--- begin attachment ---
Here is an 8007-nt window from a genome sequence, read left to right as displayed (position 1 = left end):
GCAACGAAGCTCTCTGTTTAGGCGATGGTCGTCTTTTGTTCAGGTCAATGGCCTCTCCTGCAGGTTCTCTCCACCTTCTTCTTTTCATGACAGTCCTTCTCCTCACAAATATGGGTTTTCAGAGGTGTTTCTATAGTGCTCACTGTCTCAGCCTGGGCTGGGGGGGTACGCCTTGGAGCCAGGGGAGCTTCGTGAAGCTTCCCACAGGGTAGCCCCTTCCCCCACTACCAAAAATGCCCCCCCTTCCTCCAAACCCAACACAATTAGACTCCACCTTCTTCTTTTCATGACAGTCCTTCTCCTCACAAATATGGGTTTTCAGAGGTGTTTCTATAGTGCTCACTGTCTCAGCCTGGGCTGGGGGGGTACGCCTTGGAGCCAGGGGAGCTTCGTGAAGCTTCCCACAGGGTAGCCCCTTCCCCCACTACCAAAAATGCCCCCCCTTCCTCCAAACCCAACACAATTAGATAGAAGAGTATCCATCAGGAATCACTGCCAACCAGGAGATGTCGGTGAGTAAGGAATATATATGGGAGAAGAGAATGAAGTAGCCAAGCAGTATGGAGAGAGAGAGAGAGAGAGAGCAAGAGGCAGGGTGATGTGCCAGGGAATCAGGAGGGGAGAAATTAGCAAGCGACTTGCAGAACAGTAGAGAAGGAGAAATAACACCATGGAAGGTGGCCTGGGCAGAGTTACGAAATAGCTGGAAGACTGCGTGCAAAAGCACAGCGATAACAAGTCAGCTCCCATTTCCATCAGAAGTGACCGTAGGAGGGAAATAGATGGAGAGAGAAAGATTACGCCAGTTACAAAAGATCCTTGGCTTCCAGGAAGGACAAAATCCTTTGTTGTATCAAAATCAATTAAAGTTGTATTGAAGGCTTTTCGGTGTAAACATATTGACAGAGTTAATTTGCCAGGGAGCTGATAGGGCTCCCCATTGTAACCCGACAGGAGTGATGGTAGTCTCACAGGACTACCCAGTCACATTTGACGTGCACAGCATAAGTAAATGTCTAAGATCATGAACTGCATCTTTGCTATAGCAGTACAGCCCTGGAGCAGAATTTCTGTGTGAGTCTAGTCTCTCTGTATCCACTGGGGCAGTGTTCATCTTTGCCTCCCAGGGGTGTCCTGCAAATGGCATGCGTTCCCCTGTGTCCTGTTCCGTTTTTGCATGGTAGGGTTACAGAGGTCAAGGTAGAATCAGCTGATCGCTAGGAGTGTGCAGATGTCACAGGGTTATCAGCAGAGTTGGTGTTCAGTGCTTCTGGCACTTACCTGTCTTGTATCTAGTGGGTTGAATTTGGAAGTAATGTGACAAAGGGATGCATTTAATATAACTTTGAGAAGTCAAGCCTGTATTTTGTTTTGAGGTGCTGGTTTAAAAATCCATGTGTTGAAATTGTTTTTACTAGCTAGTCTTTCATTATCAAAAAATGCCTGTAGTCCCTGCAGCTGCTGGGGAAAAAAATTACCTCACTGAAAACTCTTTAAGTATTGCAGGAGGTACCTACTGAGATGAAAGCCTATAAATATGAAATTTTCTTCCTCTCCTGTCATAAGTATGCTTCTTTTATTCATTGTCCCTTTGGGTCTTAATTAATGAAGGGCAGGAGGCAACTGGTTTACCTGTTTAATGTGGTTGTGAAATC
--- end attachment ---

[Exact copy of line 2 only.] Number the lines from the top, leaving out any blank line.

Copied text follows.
GCAACGAAGCTCTCTGTTTAGGCGATGGTCGTCTTTTGTTCAGGTCAATGGCCTCTCCTGCAGGTTCTCTCCACCTTCTTCTTTTCATGACAGTCCTTCTCCTCACAAATATGGGTTTTCAGAGGTGTTTCTATAGTGCTCACTGTCTCAGCCTGGGCTGGGGGGGTACGCCTTGGAGCCAGGGGAGCTTCGTGAAGCTTCCCACAGGGTAGCCCCTTCCCCCACTACCAAAAATGCCCCCCCTTCCTCCAAACCCAACACAATTAGACTCCACCTTCTTCTTTTCATGACAGTCCTTCTCCTCACAAATATGGGTTTTCAGAGGTGTTTCTATAGTGCTCACTGTCTCAGCCTGGGCTGGGGGGGTACGCCTTGGAGCCAGGGGAGCTTCGTGAAGCTTCCCACAGGGTAGCCCCTTCCCCCACTACCAAAAATGCCCCCCCTTCCTCCAAACCCAACACAATTAGATAGAAGAGTATCCATCAGGAATCACTGCCAACCAGGAGATGTCGGTGAGTAAGGAATATATATGGGAGAAGAGAATGAAGTAGCCAAGCAGTATGGAGAGAGAGAGAGAGAGAGAGCAAGAGGCAGGGTGATGTGCCAGGGAATCAGGAGGGGAGAAATTAGCAAGCGACTTGCAGAACAGTAGAGAAGGAGAAATAACACCATGGAAGGTGGCCTGGGCAGAGTTACGAAATAGCTGGAAGACTGCGTGCAAAAGCACAGCGATAACAAGTCAGCTCCCATTTCCATCAGAAGTGACCGTAGGAGGGAAATAGATGGAGAGAGAAAGATTACGCCAGTTACAAAAGATCCTTGGCTTCCAGGAAGGACAAAATCCTTTGTTGTATCAAAATCAATTAAAGTTGTATTGAAGGCTTTTCGGTGTAAACATATTGACAGAGTTAATTTGCCAGGGAGCTGATAGGGCTCCCCATTGTAACCCGACAGGAGTGATGGTAGTCTCACAGGACTACCCAGTCACATTTGACGTGCACAGCATAAGTAAATGTCTAAGATCATGAACTGCATCTTTGCTATAGCAGTACAGCCCTGGAGCAGAATTTCTGTGTGAGTCTAGTCTCTCTGTATCCACTGGGGCAGTGTTCATCTTTGCCTCCCAGGGGTGTCCTGCAAATGGCATGCGTTCCCCTGTGTCCTGTTCCGTTTTTGCATGGTAGGGTTACAGAGGTCAAGGTAGAATCAGCTGATCGCTAGGAGTGTGCAGATGTCACAGGGTTATCAGCAGAGTTGGTGTTCAGTGCTTCTGGCACTTACCTGTCTTGTATCTAGTGGGTTGAATTTGGAAGTAATGTGACAAAGGGATGCATTTAATATAACTTTGAGAAGTCAAGCCTGTATTTTGTTTTGAGGTGCTGGTTTAAAAATCCATGTGTTGAAATTGTTTTTACTAGCTAGTCTTTCATTATCAAAAAATGCCTGTAGTCCCTGCAGCTGCTGGGGAAAAAAATTACCTCACTGAAAACTCTTTAAGTATTGCAGGAGGTACCTACTGAGATGAAAGCCTATAAATATGAAATTTTCTTCCTCTCCTGTCATAAGTATGCTTCTTTTATTCATTGTCCCTTTGGGTCTTAATTAATGAAGGGCAGGAGGCAACTGGTTTACCTGTTTAATGTGGTTGTGAAATC